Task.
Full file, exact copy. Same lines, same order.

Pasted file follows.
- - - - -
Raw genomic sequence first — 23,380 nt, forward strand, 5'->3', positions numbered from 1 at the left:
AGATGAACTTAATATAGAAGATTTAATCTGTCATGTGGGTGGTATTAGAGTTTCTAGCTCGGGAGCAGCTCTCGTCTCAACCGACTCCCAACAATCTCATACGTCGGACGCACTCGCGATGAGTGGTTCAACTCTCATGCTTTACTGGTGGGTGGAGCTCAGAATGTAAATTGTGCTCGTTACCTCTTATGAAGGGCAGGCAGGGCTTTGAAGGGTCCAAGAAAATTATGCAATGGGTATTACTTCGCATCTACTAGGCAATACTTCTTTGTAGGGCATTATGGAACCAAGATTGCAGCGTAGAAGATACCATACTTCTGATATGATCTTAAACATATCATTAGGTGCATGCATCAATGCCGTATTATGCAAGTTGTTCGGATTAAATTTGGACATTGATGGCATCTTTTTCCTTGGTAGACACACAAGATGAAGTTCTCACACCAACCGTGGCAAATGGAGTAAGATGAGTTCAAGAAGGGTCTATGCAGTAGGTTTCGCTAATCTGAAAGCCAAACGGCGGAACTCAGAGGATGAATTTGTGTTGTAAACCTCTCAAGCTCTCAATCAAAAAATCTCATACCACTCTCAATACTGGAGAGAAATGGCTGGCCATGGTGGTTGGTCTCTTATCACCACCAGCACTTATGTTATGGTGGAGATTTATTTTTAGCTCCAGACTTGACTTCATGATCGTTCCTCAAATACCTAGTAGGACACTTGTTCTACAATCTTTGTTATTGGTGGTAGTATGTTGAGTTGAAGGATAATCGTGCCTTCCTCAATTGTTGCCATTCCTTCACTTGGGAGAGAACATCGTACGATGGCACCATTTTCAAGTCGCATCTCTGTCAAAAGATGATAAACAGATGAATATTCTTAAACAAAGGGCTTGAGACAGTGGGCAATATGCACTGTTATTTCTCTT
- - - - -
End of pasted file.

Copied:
Raw genomic sequence first — 23,380 nt, forward strand, 5'->3', positions numbered from 1 at the left:
AGATGAACTTAATATAGAAGATTTAATCTGTCATGTGGGTGGTATTAGAGTTTCTAGCTCGGGAGCAGCTCTCGTCTCAACCGACTCCCAACAATCTCATACGTCGGACGCACTCGCGATGAGTGGTTCAACTCTCATGCTTTACTGGTGGGTGGAGCTCAGAATGTAAATTGTGCTCGTTACCTCTTATGAAGGGCAGGCAGGGCTTTGAAGGGTCCAAGAAAATTATGCAATGGGTATTACTTCGCATCTACTAGGCAATACTTCTTTGTAGGGCATTATGGAACCAAGATTGCAGCGTAGAAGATACCATACTTCTGATATGATCTTAAACATATCATTAGGTGCATGCATCAATGCCGTATTATGCAAGTTGTTCGGATTAAATTTGGACATTGATGGCATCTTTTTCCTTGGTAGACACACAAGATGAAGTTCTCACACCAACCGTGGCAAATGGAGTAAGATGAGTTCAAGAAGGGTCTATGCAGTAGGTTTCGCTAATCTGAAAGCCAAACGGCGGAACTCAGAGGATGAATTTGTGTTGTAAACCTCTCAAGCTCTCAATCAAAAAATCTCATACCACTCTCAATACTGGAGAGAAATGGCTGGCCATGGTGGTTGGTCTCTTATCACCACCAGCACTTATGTTATGGTGGAGATTTATTTTTAGCTCCAGACTTGACTTCATGATCGTTCCTCAAATACCTAGTAGGACACTTGTTCTACAATCTTTGTTATTGGTGGTAGTATGTTGAGTTGAAGGATAATCGTGCCTTCCTCAATTGTTGCCATTCCTTCACTTGGGAGAGAACATCGTACGATGGCACCATTTTCAAGTCGCATCTCTGTCAAAAGATGATAAACAGATGAATATTCTTAAACAAAGGGCTTGAGACAGTGGGCAATATGCACTGTTATTTCTCTT